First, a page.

Probably the easiest thing to make with plum blossoms is Plum Blossom Vinegar. Just fill a jar with the blossoms and buds with vinegar and let sit a couple of weeks. Then along with few fresh blossoms toss in a salad!

Or make a cordial or infuse your blossoms in spirits – then mix with your cordial – you’ve got plum blossom liqueur! This year I made Plum Blossom Peda and Burfi (a kind of milk fudge) which were absolutely wonderful!  A rich, creamy and delicately scented treat.

Gather from trees whose blossoms are newest and have not yet budded fully. (I’ve noticed their scent fades once they begin to put their energy into leaf growth.) Pinch off the blossoms at the base of the stem, and be sure to include plenty of unopened buds as well. Remove as many stems as possible and make sure there isn’t any branch material. Also, this is important, make sure to remove all the leaves no matter how small, as they contain trace amounts of hydrogen cyanide, a poisonous compound, also found in almonds.

I can find no specific warnings (unless you’re a cow or a cat) regarding consuming Prunus blossoms, but it’s possible the blossoms also contain trace amounts of the toxin. And so consumed in excess, they could be harmful. I have consumed copious amounts of plum blossom chocolates and cordial each spring with no ill effect – but that said – please be forewarned and use your own judgement. 

I use fresh blossoms immediately and store a few branches in a beautiful vase of water if I’m going to be using them later. Below are Plum Blossom Petit Fours – recipe coming soon for Gather Patrons! Meanwhile here’s to the coming of Spring! And Plum Blossoms!2020-03-05



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Whether its through wildcrafting, plant medicine, kitchen witchery or seasonal celebrations, I believe we can enhance personal, community and planetary well-being by connecting with mother nature!

17 thoughts on “Foraging & Cooking with Plum Blossom: Spring Floral Confections!

  1. I have a beautiful ornamental plumb in my backyard, transplanted from my mothers. I’ve long wondered if I could use the entrancing blossoms in edibles. Thank you for sharing this.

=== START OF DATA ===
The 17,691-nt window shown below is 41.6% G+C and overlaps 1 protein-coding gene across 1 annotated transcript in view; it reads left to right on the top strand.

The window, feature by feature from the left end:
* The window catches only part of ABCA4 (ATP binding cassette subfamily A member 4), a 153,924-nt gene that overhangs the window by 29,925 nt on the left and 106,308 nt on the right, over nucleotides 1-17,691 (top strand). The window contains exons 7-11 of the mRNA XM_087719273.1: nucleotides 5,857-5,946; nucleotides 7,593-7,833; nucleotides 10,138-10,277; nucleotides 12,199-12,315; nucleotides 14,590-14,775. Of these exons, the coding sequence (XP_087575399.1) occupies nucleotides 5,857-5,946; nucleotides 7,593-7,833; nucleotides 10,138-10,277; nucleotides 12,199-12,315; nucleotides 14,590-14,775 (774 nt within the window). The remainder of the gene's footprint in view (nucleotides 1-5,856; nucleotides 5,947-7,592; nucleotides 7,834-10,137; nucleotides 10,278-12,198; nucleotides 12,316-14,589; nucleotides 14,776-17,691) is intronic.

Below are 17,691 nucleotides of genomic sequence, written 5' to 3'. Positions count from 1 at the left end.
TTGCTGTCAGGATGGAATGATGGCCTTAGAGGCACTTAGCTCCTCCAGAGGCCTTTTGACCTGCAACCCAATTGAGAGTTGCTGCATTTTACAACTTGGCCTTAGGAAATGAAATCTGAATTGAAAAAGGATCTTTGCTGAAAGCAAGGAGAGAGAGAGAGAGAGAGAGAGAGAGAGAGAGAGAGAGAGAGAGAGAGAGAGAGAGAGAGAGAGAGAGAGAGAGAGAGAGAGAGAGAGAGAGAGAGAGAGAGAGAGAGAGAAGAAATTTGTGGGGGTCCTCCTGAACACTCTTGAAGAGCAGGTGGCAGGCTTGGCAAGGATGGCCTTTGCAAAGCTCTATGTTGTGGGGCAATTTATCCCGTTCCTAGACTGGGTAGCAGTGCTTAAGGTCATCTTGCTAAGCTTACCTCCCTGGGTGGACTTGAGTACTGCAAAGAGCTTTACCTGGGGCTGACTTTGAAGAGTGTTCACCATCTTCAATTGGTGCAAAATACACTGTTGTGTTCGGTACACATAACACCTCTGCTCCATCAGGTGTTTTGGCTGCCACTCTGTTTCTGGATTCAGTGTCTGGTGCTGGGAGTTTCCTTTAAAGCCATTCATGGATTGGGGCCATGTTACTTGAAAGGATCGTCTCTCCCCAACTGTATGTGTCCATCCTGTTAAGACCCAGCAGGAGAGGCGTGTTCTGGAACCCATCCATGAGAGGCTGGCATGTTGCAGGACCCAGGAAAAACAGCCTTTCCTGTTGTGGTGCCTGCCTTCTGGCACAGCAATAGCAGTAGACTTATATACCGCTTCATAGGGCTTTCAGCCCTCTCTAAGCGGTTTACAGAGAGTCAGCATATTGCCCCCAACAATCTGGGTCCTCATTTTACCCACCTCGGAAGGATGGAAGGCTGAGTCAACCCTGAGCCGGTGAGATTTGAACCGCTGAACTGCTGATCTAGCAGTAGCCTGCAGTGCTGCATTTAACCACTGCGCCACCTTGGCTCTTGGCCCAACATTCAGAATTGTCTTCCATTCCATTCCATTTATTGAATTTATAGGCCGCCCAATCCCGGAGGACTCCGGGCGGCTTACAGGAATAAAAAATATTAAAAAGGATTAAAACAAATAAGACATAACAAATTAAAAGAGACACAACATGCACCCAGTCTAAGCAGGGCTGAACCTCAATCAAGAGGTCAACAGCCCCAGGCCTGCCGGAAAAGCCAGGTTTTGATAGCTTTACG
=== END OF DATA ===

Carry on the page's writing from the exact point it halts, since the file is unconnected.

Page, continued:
2. OMG, I cannot express my gratitude for your exquisite posts, photographs–not only informative but poetry for the soul. I adore flowers and using them in edible ways…beyond words-beautiful. I made a raspberry chocolate cake yesterday with strawberry-dark chocolate ganache and a white chocolate drizzle infused with roses and hibiscus–the cake and cream were sprinkled with ruby-pink hibiscus dust. Divine. I can’t wait to explore you posts thoroughly. Lilacs are also my favorite–do you have any posts on those beauties? I love them sprinkled on homemade chocolate. Blessings and beauty to you and many thanks!

    1. Thank-you so much!!! Your recipe sounds AMAZING. Wow. And sounds so beautiful too! We do have recipes for Lilac, just go to the search bar and enter Lilac – it should come right up! xox

  3. I just moved to California and the plum trees are blooming here–it’s new for me, I’ve never lived anywhere with so many plum trees! I’d like to try making the vinegar–would you use white wine vinegar for that?

  4. Your posts are gorgeously delectable enough that I don’t have to bake anything to feel delighted and appreciative – your visuals are so fabulous that I can ‘taste, smell’ experience your recipes without having to physically make or eat them! You are a true artist in every sense of the word. THANK YOU for sharing your brilliance with us.

    1. Thank-you so much! But I hope you still go out and treat yourself to their breathtaking beauty!

  5. Have you ever experimented cooking with apricot blossoms? They smell lovely but don’t taste so good.
    I have come across a bounty of them and would love to utilize them some way, and may experiment with some of these ideas.
    I deeply appreciate your posts and recipes. They inspire me to use what is all around me! Thank you!

    1. Thank-you! Not sure about Apricot blossoms, have never used them. They sound lovely but I’d recommend a bit of research on their edibility before going ahead as I don’t really know anything about them! Good-luck!